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Running scared in Boston

FIFTH PLACE: Wesley Korir won the 2012 Boston Marathon but crossed the line fifth in the event this year which was overshadowed by the bombings

KENYAN RUNNER Wesley Korir has spoken of his fear after crossing the finish line and hearing the bomb blasts in Boston on Monday.

Korir was the winner of the 2012 Boston Marathon but came fifth in this year’s competition that was overshadowed by the devastating explosions that took three lives and injured at least 140 people.

"The joy that we had has all been taken away," Korir told the BBC.

If this had happened two hours earlier, maybe I would have been among the victims."

Korir had been celebrating the women's winner Rita Jeptoo's, a fellow Kenyan, when the twin explosions went off.

"If this had happened two hours earlier, maybe I would have been among the victims," the 2012 champion added.

He described the explosions as "scary", and said his first reaction was to check if his trainer and parents-in-law, who were spectators, were safe.

Korir was elected as an MP in last month's Kenyan national elections for the Cherangany constituency - by chance the same area Jeptoo is from.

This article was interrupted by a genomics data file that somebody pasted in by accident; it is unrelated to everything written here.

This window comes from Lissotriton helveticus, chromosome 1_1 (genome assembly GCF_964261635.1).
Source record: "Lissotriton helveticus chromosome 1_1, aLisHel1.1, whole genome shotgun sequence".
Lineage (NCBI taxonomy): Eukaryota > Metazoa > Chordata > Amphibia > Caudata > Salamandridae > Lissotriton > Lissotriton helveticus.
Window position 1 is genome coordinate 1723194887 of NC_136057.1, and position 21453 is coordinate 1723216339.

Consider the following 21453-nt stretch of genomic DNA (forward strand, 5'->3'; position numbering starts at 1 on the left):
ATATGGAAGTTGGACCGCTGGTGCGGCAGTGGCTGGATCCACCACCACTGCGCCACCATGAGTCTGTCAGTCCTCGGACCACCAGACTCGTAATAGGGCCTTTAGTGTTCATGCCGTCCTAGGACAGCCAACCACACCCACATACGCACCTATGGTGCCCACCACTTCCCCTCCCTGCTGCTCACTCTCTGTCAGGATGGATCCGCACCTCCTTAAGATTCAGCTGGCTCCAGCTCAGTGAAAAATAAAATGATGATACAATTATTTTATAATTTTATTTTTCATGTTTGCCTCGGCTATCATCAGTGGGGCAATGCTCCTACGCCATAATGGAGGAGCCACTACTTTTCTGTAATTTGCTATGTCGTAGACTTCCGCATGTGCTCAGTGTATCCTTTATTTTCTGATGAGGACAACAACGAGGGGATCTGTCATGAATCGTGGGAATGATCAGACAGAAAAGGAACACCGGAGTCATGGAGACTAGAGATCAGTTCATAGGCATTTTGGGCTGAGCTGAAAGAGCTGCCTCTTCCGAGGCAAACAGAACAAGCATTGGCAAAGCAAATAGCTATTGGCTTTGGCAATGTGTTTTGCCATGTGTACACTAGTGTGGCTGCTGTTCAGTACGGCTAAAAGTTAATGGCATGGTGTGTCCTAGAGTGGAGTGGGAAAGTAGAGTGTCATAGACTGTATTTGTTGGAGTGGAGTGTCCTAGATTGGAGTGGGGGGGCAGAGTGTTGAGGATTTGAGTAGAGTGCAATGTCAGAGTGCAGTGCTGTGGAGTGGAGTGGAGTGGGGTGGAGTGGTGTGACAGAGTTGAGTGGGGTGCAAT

Despite the shock was the bombings, he said he will continue to race in marathons while managing his nascent political career.

"My attitude to marathons will never change but my attitude to life may change," added Korir, who also expressed a wish to compete in the 2014 Boston Marathon if it goes ahead.

Kenya's ambassador to the US informed the BBC that none of the eight Kenyan athletes running in the marathon were hurt in the blasts.

Two South Africans were treated in hospital for minor injuries but have now been released, according to officials.

The men's race saw Ethiopia's Lelisa Desisa take first place, ahead of Kenya's Micah Kogo.

The fatalities from the blasts were eight-year-old Martin Richard, who died at the scene with Krystle Campbell, 29.

The final body to be identified was of Chinese postgraduate student Lu Lingzi, who was studying statistics at Boston University.

The Boston Marathon, the oldest annual one of its kind on the sporting calendar, this year had approximately 23,000 runners and was watched by hundreds of thousands of spectators.

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